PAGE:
Titles Balde

The final competitive season was a series of highs and lows for Canada’s Elladj Baldé. Concussions and a back injury hampered him every step of the way in the second half of 2017. While many would have thrown in the towel and called it a day, his perseverance paid off with the program of a lifetime in his final appearance at the Canadian Championships.

And, despite never winning a national medal or major international title, Baldé moved on to a successful professional career and now performs for audiences around the globe.

Did you know that 2018 would be the end of your competitive career?

Yes. I knew probably even before 2014 that it would be my last year. After that I wanted to move forward.

You suffered from illness and injuries throughout the first half of that final season. Can you walk us through what happened?

I was in the best shape of my life in the summer of 2017. The quads and triple Axels were there, and I was so ready for the season to start. About two weeks before Autumn Classic, I fell at a practice session and slammed into the boards. That caused a concussion. That was my fifth concussion going back over four years. This time, as soon as I hit the boards I started feeling the symptoms, but as I did not hit my head, I figured I would be better in two or three days. A week later I tried to get back on the ice.

It was the Olympic season and I knew I could not afford to miss any opportunity to compete internationally. I tried to push through it, but it was just backfiring so badly. I would skate for 15 minutes and then I was in bed for 24 or 48 hours. I physically could not get through 15 minutes of stroking. I took two weeks off and started working with a professional to get ready for the Grand Prix season. I was working off ice and it was getting better slowly and then we decided to try getting back on the ice. But 10 minutes later, symptoms were spiking, and I was in bed for two or three days.

It was like that for three months where I could not really skate for more than 15 minutes. To me, at that point, it was extremely difficult because I was in a constant state of anxiety, and I could not sleep because with concussions your system is always on high alert. When you do fall asleep you wake up five minutes later. I was in an emotionally depressed state. Every day I saw my dream of going to the Olympics fading away and it was hard to acknowledge. I was so close in 2014 and so that was extremely difficult for me to deal with because this was my only chance. I had put my entire identity and the worth of my career into that goal. I had been thinking since I was a kid that if I did not make it to the Olympics, then I had wasted my life. If I don’t get to go, why did I spend 20 years doing this? That is why it was so difficult for me to handle what was happening to me.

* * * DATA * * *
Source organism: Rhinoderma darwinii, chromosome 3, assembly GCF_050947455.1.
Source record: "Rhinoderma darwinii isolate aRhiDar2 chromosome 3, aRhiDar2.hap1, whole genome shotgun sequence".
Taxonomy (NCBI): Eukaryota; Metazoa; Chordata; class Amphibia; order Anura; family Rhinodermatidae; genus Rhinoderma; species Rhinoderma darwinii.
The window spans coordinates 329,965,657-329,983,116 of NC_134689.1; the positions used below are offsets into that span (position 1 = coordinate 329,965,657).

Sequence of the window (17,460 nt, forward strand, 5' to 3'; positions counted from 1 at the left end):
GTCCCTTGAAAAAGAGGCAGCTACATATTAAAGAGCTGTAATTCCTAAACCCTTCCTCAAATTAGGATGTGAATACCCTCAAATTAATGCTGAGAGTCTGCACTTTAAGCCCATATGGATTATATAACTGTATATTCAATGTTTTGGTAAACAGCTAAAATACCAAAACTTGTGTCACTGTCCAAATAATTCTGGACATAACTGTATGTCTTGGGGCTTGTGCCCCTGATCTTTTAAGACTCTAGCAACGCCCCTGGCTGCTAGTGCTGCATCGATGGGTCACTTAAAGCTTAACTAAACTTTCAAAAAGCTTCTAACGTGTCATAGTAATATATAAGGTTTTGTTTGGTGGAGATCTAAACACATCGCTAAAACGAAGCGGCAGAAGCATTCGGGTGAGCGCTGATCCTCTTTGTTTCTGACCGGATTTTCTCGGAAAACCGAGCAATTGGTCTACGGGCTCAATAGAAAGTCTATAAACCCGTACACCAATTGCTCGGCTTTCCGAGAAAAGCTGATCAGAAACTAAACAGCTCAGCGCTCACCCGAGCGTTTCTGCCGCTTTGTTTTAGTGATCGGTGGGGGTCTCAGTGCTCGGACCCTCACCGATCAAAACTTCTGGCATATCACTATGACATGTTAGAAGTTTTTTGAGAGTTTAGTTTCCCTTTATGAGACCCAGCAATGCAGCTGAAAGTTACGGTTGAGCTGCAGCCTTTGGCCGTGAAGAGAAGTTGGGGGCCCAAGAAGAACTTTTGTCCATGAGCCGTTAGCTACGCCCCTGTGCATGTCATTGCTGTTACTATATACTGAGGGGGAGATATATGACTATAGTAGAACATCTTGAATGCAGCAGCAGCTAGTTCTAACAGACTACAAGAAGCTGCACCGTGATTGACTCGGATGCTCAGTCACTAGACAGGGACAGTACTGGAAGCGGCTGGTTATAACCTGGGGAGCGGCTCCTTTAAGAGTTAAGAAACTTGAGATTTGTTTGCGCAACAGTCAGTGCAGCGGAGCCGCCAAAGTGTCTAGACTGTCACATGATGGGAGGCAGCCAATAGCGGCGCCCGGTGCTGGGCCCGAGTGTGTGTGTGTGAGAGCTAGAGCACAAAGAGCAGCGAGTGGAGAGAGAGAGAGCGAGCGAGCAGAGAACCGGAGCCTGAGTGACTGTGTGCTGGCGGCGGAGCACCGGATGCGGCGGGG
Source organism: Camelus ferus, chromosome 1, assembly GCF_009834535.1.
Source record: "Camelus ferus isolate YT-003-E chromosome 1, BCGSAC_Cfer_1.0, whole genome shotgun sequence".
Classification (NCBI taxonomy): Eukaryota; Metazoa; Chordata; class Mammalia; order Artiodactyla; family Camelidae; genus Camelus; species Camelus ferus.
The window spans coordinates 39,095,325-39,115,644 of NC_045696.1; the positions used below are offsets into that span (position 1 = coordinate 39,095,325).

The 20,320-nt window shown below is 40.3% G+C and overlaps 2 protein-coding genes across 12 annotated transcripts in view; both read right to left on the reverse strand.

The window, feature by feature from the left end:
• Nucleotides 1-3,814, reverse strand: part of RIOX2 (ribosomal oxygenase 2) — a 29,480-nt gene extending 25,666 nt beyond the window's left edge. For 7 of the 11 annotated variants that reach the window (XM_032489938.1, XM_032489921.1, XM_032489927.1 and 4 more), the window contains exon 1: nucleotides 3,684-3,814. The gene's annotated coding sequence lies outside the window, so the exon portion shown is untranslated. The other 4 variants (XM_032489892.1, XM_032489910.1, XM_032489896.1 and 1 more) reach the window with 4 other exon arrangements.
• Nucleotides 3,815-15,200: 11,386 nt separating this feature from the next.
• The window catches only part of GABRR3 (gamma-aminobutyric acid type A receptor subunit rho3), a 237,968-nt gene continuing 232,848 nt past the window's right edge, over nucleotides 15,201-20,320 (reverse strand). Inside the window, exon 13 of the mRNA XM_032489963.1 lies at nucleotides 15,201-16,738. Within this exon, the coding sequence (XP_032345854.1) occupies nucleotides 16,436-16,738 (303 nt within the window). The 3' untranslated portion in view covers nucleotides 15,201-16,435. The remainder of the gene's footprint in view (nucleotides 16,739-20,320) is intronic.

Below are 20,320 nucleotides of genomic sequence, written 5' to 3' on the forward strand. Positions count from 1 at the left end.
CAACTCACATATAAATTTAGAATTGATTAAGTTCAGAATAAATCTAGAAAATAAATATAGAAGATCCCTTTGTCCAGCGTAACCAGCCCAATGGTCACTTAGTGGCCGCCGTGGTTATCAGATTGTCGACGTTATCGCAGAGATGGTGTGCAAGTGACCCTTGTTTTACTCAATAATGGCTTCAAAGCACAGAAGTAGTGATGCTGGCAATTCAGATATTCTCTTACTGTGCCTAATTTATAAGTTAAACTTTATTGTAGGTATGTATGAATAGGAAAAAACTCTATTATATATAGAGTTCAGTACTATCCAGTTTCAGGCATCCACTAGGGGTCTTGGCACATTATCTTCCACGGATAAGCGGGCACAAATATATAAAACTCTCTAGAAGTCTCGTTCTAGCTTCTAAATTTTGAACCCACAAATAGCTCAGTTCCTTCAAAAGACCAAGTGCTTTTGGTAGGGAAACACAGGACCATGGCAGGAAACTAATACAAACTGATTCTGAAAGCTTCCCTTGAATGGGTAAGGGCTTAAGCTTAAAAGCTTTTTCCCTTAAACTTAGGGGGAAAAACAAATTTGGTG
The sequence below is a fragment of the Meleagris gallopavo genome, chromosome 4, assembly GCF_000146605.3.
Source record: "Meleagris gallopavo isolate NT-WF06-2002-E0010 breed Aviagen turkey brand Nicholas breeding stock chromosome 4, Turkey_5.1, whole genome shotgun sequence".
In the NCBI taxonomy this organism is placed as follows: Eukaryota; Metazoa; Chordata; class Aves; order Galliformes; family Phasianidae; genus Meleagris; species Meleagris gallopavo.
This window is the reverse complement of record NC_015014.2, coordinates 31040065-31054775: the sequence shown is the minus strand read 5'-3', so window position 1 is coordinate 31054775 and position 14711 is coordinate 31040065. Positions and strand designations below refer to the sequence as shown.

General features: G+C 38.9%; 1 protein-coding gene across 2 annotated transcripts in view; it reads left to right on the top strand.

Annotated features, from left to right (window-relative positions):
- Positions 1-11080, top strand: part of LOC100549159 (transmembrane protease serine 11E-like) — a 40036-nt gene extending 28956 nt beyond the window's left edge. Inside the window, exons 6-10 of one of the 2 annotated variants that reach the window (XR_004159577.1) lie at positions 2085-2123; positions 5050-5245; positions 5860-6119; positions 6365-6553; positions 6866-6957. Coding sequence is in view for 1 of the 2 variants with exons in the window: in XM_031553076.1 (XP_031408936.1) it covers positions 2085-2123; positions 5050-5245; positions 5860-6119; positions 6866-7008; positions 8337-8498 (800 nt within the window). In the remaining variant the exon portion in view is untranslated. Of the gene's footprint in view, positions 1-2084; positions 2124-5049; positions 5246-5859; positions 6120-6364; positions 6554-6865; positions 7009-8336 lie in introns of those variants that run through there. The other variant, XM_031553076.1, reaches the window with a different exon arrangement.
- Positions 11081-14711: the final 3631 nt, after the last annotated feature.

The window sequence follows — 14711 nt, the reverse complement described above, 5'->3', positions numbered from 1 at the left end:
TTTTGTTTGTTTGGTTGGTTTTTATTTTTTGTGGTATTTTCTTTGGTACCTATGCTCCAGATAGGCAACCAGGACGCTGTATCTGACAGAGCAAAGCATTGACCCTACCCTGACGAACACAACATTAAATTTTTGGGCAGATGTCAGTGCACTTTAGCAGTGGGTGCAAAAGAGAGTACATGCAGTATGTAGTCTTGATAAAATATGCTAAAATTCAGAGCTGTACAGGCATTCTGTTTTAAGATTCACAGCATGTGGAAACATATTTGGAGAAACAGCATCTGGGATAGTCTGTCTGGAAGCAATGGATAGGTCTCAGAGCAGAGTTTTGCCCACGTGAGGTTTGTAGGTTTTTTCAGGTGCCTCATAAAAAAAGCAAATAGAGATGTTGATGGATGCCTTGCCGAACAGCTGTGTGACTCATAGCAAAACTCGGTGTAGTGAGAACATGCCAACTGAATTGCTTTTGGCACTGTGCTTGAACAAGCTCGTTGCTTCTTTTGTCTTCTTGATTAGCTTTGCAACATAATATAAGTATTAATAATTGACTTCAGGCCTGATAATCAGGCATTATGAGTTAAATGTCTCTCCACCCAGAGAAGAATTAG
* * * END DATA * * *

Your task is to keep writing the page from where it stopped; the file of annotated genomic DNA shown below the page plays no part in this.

When did you start coming to terms with the fact that you may not be well enough to compete at nationals?

In November 2017, when I was not getting any better, I went through a process where I had to accept that if this was the end and I could not go to nationals to even try and get to the Olympics, what I had achieved was good enough for me. I had to go through the process of letting go what the Olympics meant. That conditioning was very toxic because it did not allow me to enjoy myself and be proud of myself, and I really think at that point I had to accept it and let it go.